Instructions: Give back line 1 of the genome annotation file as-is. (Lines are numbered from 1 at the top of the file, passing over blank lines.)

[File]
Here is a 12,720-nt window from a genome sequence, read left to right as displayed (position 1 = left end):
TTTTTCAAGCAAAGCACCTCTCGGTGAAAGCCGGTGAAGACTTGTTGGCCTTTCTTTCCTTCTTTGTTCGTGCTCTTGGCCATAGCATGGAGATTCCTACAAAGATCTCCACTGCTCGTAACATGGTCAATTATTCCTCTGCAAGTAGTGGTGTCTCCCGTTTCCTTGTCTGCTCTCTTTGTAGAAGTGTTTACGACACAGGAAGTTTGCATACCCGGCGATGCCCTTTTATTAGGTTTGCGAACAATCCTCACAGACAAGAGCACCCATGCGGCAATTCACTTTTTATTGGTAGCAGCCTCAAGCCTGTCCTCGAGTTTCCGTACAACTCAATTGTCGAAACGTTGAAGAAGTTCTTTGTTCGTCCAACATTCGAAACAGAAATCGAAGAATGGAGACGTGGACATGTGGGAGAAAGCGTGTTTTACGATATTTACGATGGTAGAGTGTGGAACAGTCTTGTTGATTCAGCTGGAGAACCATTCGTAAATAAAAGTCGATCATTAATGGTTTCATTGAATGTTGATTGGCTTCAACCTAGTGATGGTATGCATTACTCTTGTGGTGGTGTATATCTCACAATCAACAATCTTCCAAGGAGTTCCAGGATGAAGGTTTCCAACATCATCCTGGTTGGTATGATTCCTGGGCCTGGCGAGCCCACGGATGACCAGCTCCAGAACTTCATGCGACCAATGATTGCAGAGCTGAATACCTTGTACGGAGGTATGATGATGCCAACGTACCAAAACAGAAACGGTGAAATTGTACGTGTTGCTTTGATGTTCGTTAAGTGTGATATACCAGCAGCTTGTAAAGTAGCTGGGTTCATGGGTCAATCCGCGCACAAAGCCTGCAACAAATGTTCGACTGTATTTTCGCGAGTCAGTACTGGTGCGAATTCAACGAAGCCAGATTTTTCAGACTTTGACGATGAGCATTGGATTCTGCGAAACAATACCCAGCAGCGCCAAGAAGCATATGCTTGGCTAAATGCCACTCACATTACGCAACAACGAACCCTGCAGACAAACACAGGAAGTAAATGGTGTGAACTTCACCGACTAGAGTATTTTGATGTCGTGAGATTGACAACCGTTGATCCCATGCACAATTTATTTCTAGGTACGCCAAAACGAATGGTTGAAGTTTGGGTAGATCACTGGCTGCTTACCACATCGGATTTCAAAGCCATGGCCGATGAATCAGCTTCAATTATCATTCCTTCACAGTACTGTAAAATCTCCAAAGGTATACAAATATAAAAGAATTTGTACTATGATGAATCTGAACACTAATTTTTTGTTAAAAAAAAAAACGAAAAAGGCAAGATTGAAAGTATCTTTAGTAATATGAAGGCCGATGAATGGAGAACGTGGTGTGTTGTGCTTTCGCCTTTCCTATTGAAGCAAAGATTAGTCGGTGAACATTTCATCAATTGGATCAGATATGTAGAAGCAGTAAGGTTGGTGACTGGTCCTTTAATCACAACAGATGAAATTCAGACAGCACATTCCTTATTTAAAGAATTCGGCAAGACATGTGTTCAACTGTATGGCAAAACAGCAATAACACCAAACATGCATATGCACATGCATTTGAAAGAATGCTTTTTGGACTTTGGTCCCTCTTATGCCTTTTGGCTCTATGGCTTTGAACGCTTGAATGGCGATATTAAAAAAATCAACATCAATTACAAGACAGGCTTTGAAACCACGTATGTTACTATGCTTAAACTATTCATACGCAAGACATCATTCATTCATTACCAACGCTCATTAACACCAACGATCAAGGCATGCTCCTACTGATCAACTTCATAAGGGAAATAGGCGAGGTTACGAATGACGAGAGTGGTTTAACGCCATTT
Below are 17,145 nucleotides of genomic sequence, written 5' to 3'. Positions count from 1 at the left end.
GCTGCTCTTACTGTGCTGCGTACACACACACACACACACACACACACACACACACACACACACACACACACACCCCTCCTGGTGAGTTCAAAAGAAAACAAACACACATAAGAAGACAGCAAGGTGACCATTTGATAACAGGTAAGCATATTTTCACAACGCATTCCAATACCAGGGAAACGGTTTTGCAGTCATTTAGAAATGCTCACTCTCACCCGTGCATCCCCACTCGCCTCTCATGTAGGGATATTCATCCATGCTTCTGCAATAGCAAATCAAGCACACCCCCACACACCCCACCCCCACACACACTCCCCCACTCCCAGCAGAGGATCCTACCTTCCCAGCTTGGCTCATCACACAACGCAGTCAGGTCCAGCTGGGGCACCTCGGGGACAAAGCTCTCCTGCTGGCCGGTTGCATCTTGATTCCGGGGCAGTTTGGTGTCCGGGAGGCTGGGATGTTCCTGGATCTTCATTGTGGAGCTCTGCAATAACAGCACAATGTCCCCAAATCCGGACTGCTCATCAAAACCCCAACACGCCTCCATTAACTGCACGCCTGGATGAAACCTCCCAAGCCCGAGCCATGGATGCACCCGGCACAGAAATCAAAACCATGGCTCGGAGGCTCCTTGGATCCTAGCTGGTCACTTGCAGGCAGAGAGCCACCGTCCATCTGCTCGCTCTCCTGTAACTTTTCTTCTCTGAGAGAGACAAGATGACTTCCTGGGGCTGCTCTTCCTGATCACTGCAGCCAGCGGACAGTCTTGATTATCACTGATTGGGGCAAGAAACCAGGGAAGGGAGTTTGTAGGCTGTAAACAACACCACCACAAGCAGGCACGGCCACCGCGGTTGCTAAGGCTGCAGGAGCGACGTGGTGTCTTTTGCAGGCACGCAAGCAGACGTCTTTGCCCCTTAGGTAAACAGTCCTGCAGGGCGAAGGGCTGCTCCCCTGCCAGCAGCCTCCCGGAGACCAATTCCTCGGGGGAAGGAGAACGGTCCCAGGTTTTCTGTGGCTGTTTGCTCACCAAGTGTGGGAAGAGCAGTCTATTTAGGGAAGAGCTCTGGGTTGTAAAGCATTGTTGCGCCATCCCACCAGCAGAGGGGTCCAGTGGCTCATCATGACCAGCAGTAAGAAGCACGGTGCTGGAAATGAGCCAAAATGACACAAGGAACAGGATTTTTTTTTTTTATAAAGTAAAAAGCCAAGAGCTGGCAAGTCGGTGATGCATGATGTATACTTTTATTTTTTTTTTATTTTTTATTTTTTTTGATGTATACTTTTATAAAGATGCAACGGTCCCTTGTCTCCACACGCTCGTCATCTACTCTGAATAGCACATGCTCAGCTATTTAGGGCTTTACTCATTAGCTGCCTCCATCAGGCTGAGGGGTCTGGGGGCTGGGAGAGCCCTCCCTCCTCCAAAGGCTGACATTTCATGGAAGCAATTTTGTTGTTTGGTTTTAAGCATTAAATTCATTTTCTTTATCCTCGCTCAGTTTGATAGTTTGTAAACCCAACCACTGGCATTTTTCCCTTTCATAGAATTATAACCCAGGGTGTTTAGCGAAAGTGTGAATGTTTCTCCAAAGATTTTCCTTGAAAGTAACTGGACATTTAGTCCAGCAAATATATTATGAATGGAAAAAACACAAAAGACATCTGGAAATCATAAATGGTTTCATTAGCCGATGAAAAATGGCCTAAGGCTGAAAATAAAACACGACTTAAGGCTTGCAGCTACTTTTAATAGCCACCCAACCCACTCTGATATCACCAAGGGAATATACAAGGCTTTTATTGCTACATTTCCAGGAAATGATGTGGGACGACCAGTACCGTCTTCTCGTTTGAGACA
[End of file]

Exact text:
Here is a 12,720-nt window from a genome sequence, read left to right as displayed (position 1 = left end):